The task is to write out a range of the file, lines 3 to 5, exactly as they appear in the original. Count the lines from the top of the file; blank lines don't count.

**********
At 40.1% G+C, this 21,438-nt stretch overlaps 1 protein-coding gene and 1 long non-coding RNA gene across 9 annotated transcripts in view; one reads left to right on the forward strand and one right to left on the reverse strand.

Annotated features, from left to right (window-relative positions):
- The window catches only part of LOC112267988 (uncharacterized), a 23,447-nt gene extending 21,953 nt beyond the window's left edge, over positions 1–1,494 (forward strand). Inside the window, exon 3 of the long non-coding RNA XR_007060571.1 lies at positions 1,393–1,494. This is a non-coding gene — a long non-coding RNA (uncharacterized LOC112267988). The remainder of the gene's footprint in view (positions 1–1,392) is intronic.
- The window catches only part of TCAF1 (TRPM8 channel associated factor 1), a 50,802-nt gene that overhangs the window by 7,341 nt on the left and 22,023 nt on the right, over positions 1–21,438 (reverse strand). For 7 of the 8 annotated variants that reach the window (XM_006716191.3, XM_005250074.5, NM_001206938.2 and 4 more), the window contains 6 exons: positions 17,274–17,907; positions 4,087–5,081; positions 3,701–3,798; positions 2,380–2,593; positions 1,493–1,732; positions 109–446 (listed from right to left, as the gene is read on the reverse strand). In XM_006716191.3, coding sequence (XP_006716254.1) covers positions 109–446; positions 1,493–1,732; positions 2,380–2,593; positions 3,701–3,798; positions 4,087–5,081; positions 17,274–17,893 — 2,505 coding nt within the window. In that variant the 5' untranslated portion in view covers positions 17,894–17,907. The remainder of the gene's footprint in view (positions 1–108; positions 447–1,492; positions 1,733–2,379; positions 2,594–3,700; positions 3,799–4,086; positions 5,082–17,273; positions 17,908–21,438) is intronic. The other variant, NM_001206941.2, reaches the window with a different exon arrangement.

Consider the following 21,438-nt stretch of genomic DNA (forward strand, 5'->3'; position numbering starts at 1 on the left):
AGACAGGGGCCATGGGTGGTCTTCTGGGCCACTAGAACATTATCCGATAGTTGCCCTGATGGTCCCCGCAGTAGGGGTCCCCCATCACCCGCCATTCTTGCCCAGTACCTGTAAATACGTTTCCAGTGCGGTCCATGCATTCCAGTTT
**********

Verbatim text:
- The window catches only part of LOC112267988 (uncharacterized), a 23,447-nt gene extending 21,953 nt beyond the window's left edge, over positions 1–1,494 (forward strand). Inside the window, exon 3 of the long non-coding RNA XR_007060571.1 lies at positions 1,393–1,494. This is a non-coding gene — a long non-coding RNA (uncharacterized LOC112267988). The remainder of the gene's footprint in view (positions 1–1,392) is intronic.
- The window catches only part of TCAF1 (TRPM8 channel associated factor 1), a 50,802-nt gene that overhangs the window by 7,341 nt on the left and 22,023 nt on the right, over positions 1–21,438 (reverse strand). For 7 of the 8 annotated variants that reach the window (XM_006716191.3, XM_005250074.5, NM_001206938.2 and 4 more), the window contains 6 exons: positions 17,274–17,907; positions 4,087–5,081; positions 3,701–3,798; positions 2,380–2,593; positions 1,493–1,732; positions 109–446 (listed from right to left, as the gene is read on the reverse strand). In XM_006716191.3, coding sequence (XP_006716254.1) covers positions 109–446; positions 1,493–1,732; positions 2,380–2,593; positions 3,701–3,798; positions 4,087–5,081; positions 17,274–17,893 — 2,505 coding nt within the window. In that variant the 5' untranslated portion in view covers positions 17,894–17,907. The remainder of the gene's footprint in view (positions 1–108; positions 447–1,492; positions 1,733–2,379; positions 2,594–3,700; positions 3,799–4,086; positions 5,082–17,273; positions 17,908–21,438) is intronic. The other variant, NM_001206941.2, reaches the window with a different exon arrangement.

Consider the following 21,438-nt stretch of genomic DNA (forward strand, 5'->3'; position numbering starts at 1 on the left):